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Wednesday, December 8, 2021

When losing a semi-final isn’t all bad


At least it was New Zealand.

The nice guys. The team that, but for the barest of margins, would have been crowned 50-over world champions at the home of cricket in England two years ago.

After that final, the Black Caps won praise for how they handled themselves in the face of a gut-wrenching defeat.

Then the Men’s T20 World Cup rolls around. England were once again the favourites, the top-ranked team. New Zealand were, again, seen as the dark horses, despite them arriving as world Test champions and with one of the strongest bowling attacks in the tournament.

Of course the two sides would meet in the semi-finals. It couldn’t be any other way.

But this time, the result was different. It was New Zealand who recovered from 13-2, who grew into the game, who smashed Chris Jordan’s third over for 23 runs, who got over the line with six balls to spare to reach the final.

It was fitting, too, that it was Jimmy Neesham who swung the game in New Zealand’s favour.

Neesham was the batter who, in 2019 at Lord’s, dropped to his haunches, head resting on his bat, after failing to see New Zealand over the line in the super over.

This time, his 11-ball 27 sparked New Zealand into life, taking the run-chase into manageable territory before Daryl Mitchell sealed the victory.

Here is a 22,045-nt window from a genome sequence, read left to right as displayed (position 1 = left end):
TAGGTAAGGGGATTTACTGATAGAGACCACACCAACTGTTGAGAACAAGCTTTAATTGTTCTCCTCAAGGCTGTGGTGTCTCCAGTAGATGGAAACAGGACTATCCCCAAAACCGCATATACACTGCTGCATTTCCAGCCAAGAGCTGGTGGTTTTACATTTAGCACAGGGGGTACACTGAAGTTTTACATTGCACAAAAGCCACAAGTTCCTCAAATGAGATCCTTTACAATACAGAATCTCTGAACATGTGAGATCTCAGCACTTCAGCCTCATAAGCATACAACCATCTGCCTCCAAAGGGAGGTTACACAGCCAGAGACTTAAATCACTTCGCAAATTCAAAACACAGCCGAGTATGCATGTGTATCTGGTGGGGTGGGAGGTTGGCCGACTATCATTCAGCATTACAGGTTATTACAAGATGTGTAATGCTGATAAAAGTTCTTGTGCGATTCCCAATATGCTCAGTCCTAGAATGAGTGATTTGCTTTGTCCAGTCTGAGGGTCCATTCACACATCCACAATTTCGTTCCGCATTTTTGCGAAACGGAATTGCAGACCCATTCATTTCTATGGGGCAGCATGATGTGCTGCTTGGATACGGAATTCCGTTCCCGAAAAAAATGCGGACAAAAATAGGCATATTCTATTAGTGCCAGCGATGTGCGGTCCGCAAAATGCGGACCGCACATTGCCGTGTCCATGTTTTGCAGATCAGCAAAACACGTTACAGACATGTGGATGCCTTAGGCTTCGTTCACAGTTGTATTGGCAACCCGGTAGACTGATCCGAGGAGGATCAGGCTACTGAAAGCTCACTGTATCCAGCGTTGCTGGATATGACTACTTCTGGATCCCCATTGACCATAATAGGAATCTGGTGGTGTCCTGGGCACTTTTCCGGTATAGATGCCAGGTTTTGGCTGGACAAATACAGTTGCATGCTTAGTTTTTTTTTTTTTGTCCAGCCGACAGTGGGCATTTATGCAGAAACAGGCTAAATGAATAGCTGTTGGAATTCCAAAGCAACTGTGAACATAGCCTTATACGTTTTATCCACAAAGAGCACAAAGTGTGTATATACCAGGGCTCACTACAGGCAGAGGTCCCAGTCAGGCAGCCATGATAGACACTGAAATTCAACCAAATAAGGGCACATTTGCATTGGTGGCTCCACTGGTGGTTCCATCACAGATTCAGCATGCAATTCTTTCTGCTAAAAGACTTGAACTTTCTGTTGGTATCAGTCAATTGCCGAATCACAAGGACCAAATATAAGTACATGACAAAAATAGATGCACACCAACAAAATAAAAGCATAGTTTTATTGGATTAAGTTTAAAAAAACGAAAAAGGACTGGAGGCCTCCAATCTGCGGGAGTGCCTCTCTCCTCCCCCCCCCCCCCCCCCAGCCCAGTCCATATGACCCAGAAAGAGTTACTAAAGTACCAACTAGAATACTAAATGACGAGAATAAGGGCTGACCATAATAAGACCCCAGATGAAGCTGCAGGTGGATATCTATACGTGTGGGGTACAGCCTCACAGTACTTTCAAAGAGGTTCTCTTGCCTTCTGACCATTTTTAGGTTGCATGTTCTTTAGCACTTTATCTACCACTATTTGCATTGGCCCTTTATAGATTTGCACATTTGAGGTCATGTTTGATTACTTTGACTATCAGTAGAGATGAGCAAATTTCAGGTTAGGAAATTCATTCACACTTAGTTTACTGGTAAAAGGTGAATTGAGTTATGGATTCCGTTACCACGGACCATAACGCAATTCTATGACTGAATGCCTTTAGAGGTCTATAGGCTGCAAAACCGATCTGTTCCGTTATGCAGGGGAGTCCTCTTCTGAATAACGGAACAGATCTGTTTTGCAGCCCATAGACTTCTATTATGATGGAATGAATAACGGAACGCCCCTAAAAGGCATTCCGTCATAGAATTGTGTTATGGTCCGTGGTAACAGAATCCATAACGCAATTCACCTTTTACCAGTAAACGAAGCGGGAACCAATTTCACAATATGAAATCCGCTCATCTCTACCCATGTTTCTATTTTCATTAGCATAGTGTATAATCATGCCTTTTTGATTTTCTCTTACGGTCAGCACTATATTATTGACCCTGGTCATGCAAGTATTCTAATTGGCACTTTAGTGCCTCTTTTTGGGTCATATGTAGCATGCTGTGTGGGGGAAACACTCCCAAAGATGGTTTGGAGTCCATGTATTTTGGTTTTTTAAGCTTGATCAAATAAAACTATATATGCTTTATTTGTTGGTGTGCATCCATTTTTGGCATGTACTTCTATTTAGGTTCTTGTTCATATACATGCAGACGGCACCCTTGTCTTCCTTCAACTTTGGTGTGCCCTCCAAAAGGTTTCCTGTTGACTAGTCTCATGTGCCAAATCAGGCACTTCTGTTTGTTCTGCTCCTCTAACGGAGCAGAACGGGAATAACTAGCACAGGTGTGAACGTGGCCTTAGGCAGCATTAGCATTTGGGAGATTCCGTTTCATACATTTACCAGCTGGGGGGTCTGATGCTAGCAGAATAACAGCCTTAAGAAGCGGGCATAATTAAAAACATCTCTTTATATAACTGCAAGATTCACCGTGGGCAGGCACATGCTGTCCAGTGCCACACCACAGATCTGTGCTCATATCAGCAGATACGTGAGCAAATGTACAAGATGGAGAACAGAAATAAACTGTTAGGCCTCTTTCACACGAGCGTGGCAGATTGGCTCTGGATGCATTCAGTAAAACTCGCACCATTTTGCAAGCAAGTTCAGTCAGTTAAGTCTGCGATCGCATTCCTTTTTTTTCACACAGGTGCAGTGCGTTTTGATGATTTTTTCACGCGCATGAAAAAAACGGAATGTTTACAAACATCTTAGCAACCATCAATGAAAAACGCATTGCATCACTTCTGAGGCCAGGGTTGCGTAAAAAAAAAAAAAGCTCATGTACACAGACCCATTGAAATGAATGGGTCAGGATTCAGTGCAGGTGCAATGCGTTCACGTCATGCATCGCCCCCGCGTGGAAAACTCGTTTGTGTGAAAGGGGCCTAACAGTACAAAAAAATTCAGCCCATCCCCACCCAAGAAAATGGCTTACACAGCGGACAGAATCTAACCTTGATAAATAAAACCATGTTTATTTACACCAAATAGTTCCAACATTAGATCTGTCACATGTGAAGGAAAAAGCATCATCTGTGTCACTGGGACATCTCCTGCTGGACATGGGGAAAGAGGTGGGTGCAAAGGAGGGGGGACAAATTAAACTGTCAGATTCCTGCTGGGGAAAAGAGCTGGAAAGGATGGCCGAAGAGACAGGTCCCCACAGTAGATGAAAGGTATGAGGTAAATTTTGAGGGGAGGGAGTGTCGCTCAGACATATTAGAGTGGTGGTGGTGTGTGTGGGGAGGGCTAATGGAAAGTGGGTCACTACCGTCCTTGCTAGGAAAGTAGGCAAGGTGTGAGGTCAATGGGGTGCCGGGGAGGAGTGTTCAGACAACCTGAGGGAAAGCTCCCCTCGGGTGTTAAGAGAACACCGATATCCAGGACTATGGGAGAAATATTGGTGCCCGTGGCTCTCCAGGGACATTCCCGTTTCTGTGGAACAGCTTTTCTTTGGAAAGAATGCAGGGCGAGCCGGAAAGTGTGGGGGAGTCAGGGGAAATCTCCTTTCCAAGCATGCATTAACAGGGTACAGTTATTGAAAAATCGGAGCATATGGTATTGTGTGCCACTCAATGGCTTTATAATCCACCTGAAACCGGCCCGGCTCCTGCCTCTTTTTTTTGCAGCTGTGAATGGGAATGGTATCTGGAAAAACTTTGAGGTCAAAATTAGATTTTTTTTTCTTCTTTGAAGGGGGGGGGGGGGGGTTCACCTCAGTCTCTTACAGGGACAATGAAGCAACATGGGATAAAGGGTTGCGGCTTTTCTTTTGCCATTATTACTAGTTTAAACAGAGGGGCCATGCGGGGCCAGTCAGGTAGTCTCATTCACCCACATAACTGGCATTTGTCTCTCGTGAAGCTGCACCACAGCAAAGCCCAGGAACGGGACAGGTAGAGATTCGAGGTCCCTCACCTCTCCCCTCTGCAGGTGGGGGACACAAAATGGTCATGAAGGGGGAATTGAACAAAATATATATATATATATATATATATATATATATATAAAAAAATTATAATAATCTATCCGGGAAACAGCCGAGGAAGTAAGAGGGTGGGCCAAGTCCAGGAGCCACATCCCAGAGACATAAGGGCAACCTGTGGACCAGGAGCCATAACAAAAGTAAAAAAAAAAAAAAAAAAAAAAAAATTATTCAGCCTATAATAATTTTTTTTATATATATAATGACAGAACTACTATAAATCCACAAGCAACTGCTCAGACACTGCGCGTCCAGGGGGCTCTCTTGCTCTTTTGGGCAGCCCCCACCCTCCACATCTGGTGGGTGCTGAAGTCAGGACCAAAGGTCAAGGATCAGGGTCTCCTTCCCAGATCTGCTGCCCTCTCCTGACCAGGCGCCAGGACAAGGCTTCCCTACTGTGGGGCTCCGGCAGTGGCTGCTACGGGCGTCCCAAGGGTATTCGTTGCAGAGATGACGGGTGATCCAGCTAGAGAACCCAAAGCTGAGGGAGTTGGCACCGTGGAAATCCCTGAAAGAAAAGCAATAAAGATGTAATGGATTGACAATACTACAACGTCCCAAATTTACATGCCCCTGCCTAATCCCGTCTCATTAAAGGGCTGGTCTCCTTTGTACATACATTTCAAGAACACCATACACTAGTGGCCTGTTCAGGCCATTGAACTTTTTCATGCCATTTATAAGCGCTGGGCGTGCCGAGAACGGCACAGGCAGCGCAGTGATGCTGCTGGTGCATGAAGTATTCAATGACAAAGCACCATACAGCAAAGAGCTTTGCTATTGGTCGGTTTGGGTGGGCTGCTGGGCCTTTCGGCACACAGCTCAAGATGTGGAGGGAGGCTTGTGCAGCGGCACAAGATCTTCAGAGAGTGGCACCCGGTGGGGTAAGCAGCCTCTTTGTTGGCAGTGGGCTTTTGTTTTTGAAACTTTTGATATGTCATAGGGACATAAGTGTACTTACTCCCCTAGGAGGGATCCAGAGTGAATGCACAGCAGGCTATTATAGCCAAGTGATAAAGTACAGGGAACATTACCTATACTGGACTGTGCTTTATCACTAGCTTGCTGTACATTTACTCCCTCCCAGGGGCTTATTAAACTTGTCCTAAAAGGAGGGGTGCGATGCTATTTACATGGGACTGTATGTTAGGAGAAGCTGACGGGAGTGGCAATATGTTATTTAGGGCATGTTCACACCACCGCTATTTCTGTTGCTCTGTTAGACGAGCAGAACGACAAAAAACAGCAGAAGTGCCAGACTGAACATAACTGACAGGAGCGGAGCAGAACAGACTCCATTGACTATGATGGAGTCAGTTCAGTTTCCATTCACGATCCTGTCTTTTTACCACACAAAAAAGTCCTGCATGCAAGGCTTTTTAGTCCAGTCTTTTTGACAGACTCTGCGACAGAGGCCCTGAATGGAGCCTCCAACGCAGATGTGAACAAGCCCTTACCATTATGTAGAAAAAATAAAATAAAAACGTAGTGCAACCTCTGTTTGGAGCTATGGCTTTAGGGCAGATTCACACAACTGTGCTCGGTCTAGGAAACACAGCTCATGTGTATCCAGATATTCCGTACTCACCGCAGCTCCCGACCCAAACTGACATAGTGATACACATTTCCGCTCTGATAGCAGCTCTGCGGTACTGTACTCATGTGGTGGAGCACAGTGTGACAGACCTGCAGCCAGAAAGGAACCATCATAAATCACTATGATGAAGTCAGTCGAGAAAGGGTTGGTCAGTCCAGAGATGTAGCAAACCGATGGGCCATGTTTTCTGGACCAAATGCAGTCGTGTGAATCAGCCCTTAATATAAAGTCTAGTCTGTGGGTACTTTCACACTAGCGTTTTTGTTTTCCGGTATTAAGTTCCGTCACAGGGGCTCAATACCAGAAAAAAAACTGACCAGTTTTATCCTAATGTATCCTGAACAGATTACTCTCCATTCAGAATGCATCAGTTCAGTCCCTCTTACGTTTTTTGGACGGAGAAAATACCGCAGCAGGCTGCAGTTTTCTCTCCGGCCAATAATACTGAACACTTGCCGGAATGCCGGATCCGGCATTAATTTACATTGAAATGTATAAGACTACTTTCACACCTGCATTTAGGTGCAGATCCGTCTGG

As staff and players celebrated the winning runs, Neesham stayed sat on his chair. He remained there after the game, staring out towards the pitch.

A lot can change in two years.

New Zealand are almost universally liked in cricket. They are a laidback group, close after spending years playing together through the various age groups. Led by Kane Williamson, the most unassuming of the lot, they play their cricket with a quiet determination.

Their self-effacing nature does not mean that they just roll over. They compete. They compete hard, as they did in Abu Dhabi, biding their time, closing down the runs, before Neesham and Mitchell, who finished unbeaten on 72, unleashed in the closing overs.

For England fans, this is not like losing to Australia, the country who regard beating England as a national sport. This is losing to the nice guys, the ones who – with a bit of fortune – could have been lifting the 50-over World Cup in place of England.

Even England coach Chris Silverwood had to admit – sort of – that it’s not too bad to lose to New Zealand.

“They’re a great bunch. I wish them all the best in the final. It doesn’t help us but at the same time it’s great for them,” he said.

Pakistan or Australia await New Zealand in Sunday’s final, where they have the chance to lift the trophy for the first time.

They might even have the support of the England fans whose hopes they scuppered on Wednesday night…

Lee: If our nation has to lose to anyone at this World Cup, I’m glad it’s New Zealand. Class act all round.

Jack Rule: There is no team that I’d rather be knocked out by than New Zealand. They deserved it and now all of England should get behind them now to win. How great it will be to have the two finalists from 2019 to hold the two World Cups. Just as it should be.

Percy: Shame we lost but New Zealand are brilliant. Thoroughly decent and play sport how it should be played.

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